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Sam North reacts to PEARL HARBOUR

Starring: Ben Affleck (Rafe McCawley), Josh Hartnett (Danny Walker), Kate Beckinsale (Evelyn Stewart), Cuba Gooding Jr. (Dorie Miller), Tom Sizemore (Earl Sistern), Jon Voight (Franklin D. Roosevelt)
Director: Michael Bay On Release Now:2001 Studio: Touchstone Pictures

Take the acting skills required to star in the THUNDERBIRDS ARE GO, (String puppets in Space if you need to know) get the best special FX you can find, stud your movie with token characters like a cartoon ships’ cook, who without any training can man a gun on a sinking ship and shoot down Japanese Zeros, spend a great deal on make-up so you can get Jon Voight to play Roosevelt (pretty well actually) and give everyone the kind of dialogue that is considered ‘post-ironic’ in a Batman movie, then you have PEARL HARBOUR. Use the ‘Titanic’ formula, which is, for those who missed it, take a huge historical moment where a lot of people die, surround said disaster with a long, tedious, improbable love story and you have the mix. Of course you also go to Hans Zimmer’s house who wrote the ‘Gladiator ’ soundtrack and raid his garbage for more of the same.

It isn’t that Pearl Harbour is awful, the battle scenes when the Japanese wipe out the US Fleet are spectacular, but that the whole enterprise is emotionally disengaging.

Kate Beckinsdale as the nurse/siren lover is woefully thin and sadly lacks anything in the way of memorable conversation. Ben Affleck proves without a doubt that a: he cannot act and b: he has a thing for being cast in movies with people who just happen to look like younger Matt Damons.
What were they thinking? Did they care? Are we not a little tired of showing toadying British RAF officers tugging their forelock at American pilots and saying wistfully, ‘are there anymore like you over there’? So nice of him to volunteer to come over and single handedly defeat the Luftwaffe before he crashed into the sea in a burning Spitfire and lived (without a scratch).

The Thin Red Line was a great war movie. War is hell and pointless and people are brave, some are cowards and officers are stupid, but in Pearl Harbour, history is put in charge of Dan Ackroyd who somehow is unaware that British intelligence told the US Government that Pearl Harbour was the target well before the attack. (OK they didn't believe it but they did all the same).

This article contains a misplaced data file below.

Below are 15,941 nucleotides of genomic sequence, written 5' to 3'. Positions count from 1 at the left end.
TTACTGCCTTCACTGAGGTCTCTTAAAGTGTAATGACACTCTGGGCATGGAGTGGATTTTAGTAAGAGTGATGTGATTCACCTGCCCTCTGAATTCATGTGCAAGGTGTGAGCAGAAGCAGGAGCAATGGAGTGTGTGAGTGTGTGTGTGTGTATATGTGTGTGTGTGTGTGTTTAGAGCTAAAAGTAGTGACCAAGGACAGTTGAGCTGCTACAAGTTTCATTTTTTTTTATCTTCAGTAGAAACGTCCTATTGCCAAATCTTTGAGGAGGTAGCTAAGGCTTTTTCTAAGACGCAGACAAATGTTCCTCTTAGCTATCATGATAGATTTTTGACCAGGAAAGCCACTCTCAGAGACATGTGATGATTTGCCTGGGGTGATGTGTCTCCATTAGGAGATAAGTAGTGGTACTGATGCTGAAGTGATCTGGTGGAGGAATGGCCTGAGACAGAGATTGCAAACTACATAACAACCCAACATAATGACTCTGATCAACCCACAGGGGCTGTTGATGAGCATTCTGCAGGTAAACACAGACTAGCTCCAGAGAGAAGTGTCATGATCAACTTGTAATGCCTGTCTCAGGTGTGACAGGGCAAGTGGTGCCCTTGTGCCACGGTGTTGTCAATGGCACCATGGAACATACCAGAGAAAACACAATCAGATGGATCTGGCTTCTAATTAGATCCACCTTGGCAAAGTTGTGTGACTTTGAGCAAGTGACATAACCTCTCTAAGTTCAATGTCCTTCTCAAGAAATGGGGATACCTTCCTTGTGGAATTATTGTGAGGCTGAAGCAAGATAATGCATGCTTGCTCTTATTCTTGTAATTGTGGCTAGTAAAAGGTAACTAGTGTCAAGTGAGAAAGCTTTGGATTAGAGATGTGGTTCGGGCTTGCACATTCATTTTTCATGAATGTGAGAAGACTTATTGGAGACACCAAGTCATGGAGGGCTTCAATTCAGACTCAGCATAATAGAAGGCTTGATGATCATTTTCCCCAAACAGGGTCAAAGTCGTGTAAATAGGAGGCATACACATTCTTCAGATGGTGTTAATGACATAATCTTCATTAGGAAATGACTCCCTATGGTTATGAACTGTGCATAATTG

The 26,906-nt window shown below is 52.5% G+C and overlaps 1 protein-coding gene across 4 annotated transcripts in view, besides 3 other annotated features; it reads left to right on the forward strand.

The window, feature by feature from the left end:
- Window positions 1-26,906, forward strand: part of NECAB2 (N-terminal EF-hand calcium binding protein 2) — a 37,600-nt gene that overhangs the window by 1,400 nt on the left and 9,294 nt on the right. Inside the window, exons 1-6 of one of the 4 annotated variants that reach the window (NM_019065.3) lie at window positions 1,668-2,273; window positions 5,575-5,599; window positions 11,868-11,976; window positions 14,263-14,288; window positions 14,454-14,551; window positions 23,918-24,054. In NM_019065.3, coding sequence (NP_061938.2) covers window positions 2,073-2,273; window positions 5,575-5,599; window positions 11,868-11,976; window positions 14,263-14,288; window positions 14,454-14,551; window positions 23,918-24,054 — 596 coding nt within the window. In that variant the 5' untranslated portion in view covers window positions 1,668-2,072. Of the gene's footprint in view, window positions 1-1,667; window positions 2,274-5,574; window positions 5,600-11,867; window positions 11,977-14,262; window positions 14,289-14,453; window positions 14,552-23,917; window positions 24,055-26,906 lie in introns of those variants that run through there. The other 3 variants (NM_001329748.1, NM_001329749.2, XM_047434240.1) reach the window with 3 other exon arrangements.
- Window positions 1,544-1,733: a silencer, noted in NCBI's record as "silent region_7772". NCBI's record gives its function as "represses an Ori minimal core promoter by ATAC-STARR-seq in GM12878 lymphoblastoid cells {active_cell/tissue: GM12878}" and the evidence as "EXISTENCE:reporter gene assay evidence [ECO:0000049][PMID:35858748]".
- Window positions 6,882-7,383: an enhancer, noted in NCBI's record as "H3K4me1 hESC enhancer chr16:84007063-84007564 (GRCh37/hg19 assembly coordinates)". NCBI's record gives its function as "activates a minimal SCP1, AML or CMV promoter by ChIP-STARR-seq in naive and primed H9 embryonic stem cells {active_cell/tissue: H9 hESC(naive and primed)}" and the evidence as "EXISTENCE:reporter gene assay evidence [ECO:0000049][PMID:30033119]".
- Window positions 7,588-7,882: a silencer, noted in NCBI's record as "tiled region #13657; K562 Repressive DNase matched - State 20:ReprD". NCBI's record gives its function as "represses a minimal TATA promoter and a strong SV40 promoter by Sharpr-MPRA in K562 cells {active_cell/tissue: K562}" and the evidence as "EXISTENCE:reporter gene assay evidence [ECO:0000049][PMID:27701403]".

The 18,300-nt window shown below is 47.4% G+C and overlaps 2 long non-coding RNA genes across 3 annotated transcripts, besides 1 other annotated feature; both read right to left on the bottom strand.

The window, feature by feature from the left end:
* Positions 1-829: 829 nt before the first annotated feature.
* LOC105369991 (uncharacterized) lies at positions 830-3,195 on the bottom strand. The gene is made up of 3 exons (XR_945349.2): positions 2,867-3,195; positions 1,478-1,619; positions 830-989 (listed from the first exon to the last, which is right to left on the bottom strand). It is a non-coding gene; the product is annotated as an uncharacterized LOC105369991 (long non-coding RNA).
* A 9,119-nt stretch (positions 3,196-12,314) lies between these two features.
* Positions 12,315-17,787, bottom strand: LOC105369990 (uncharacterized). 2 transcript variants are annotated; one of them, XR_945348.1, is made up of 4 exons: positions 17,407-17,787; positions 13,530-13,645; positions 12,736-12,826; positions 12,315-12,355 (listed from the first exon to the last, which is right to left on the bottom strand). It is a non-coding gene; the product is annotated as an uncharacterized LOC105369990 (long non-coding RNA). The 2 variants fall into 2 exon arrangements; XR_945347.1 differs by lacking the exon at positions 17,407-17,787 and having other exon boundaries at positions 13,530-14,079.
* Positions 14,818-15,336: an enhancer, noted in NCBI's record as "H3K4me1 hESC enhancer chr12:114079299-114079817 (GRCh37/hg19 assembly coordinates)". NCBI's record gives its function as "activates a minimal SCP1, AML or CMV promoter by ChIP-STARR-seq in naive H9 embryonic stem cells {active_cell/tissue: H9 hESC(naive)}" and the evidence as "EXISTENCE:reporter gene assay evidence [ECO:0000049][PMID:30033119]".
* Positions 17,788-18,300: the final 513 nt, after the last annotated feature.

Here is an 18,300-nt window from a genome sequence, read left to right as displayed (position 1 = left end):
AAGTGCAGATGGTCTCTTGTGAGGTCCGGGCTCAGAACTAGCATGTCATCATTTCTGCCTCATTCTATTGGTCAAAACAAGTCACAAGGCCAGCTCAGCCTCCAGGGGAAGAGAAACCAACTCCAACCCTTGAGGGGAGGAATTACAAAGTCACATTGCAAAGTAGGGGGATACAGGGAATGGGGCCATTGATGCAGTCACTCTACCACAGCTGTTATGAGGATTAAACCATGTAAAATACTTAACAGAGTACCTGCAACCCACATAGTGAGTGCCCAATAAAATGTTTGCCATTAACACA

Yes 3000 men needlessly died because America thought itself impregnable. The Arizona down there on the harbour floor is testimony enough, but there is no engagement here nothing but pretty boys running for cover and trying to find something to fly. We get no feeling for the drowning, burning men because we are never introduced to any of them, save the ship’s cook.
It is hard to credit the moment when the incoming Zero gunners try to wave people to lie down.

Was this a sop to the Japanese audience or just so they would make better targets for when tye turned around. The Japanese are made to look pretty ruthless, efficient and the US Navy was truly unready for this attack. Neverhless, Spielberg's '1941' should now reappraised. Perhaps it wasn't as bad is this movie has turned out to be. (I have a feeling Dan Ackroyd was in that too).

There is one striking image in this movie, I wonder if the symbolism of filling two coca-cola bottles with blood in the chaotic hospital scene in close-up is saying coke is the lifeblood of the nation or Coca Cola is sucking the life out of America. Did Pepsi sponsor this movie? I could have sworn I saw a Pepsi bottle in Ben Affleck's hand at some point. I think we need to be told.

It is disappointing. But somewhere in this movie is a story waiting to get out. A ninety minute movie with very little in the way of pretty nurses and phony newsreel voiceovers that sound nothing like ‘March of Time’ or similar.

Pearl Harbour is bloated, heavy in the water, an easy target and ultimately nothing more than a kid’s comic book with some pretty nifty illustrations.

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